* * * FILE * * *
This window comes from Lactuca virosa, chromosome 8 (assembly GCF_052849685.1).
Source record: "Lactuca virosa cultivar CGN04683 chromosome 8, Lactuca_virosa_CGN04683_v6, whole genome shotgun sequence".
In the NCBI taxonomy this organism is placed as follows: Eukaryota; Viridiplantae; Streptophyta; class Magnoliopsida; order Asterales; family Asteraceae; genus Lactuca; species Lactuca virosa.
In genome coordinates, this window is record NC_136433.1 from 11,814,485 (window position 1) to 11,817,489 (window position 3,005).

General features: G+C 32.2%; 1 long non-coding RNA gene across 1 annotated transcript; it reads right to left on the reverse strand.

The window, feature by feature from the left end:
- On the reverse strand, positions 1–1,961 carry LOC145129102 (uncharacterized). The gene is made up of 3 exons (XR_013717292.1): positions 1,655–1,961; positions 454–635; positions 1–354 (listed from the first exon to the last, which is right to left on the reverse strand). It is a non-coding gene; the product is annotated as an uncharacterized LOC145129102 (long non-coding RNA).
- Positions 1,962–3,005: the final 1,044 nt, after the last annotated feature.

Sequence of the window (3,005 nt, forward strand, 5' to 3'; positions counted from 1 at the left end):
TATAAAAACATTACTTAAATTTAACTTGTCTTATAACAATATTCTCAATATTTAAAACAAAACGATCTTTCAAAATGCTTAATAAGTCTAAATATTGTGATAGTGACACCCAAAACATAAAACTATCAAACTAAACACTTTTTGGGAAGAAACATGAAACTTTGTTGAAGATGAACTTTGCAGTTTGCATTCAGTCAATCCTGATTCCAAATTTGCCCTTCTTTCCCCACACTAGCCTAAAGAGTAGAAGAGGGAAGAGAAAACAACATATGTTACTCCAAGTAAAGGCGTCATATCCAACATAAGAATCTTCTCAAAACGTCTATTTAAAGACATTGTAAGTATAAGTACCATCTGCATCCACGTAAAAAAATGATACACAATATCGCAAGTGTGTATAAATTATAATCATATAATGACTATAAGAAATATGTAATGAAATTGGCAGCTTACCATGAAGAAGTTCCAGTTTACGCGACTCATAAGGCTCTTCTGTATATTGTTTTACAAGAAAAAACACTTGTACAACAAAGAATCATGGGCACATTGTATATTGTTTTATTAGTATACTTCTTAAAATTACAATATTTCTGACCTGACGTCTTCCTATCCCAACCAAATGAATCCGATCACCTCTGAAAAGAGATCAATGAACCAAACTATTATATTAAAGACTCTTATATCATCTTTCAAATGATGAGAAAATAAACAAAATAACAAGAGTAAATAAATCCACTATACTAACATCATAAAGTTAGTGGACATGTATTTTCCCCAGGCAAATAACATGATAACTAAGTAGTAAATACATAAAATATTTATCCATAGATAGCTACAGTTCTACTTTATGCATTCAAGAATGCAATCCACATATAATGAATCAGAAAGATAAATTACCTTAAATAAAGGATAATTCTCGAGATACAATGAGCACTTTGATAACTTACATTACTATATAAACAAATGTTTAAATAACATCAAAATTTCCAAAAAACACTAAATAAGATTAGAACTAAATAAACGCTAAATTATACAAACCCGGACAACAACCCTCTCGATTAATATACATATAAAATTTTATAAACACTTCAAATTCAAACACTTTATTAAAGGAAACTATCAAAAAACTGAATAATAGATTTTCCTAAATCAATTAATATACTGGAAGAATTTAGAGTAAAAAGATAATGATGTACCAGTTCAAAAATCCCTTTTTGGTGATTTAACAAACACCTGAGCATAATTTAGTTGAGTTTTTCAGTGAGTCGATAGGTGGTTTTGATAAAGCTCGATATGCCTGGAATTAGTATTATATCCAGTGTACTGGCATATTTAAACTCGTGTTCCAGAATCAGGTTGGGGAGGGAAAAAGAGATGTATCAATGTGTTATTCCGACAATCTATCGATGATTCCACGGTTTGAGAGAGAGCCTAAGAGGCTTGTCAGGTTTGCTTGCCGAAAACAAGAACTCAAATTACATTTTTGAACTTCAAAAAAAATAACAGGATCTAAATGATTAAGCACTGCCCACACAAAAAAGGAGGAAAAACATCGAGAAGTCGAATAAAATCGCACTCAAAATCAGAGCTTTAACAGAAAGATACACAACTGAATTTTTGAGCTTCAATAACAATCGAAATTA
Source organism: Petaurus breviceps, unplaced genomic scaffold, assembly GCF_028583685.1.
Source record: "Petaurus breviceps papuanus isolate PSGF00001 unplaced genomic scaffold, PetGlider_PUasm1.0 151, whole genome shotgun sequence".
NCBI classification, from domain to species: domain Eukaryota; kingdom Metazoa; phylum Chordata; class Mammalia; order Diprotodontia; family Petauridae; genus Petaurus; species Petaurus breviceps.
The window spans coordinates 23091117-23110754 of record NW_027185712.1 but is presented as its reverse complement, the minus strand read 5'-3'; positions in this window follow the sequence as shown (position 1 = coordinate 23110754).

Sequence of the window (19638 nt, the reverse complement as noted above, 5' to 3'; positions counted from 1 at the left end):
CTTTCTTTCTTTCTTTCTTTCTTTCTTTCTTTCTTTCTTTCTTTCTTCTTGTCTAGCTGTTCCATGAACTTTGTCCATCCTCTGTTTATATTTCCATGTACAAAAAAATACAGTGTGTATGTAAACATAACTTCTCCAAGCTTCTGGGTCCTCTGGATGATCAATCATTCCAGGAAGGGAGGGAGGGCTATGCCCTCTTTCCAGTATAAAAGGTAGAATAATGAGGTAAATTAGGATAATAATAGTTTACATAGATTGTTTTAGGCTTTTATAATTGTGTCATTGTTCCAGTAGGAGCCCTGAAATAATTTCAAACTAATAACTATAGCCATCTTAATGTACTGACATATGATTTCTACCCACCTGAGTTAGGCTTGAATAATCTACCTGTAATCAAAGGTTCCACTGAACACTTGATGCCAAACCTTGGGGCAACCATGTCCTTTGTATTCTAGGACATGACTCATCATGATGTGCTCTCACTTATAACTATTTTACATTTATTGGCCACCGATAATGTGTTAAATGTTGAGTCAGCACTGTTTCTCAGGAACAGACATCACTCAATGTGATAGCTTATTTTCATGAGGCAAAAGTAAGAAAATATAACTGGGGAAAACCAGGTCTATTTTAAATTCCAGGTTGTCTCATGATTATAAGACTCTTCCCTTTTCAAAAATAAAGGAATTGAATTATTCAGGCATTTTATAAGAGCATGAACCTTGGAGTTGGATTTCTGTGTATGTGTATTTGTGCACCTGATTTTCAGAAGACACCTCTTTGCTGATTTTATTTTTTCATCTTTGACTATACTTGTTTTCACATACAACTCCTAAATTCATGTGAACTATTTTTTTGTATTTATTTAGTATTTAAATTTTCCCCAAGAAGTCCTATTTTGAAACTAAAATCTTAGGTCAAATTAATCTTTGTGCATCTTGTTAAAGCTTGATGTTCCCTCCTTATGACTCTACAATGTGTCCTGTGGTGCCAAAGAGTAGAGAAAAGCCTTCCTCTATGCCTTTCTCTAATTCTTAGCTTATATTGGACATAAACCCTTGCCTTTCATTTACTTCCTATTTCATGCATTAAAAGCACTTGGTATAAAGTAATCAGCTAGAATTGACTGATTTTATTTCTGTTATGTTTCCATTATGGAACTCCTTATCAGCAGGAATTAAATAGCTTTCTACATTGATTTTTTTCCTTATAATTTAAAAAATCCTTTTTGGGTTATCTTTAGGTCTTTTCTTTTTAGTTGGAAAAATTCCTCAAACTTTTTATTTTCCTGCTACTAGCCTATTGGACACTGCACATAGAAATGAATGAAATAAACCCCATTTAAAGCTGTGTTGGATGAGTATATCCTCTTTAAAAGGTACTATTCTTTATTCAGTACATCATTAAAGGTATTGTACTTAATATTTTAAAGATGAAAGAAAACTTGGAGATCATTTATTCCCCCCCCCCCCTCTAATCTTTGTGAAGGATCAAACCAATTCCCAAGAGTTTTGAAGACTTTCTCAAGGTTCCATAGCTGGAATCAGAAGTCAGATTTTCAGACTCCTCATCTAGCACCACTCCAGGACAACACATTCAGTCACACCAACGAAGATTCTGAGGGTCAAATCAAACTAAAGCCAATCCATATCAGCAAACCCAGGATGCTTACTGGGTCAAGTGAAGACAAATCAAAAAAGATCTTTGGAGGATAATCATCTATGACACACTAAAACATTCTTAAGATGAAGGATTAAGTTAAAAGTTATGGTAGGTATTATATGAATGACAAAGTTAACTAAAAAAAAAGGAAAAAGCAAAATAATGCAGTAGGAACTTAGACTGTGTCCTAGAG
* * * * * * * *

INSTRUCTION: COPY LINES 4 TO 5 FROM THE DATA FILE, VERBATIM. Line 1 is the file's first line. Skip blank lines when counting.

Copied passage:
In genome coordinates, this window is record NC_136433.1 from 11,814,485 (window position 1) to 11,817,489 (window position 3,005).

General features: G+C 32.2%; 1 long non-coding RNA gene across 1 annotated transcript; it reads right to left on the reverse strand.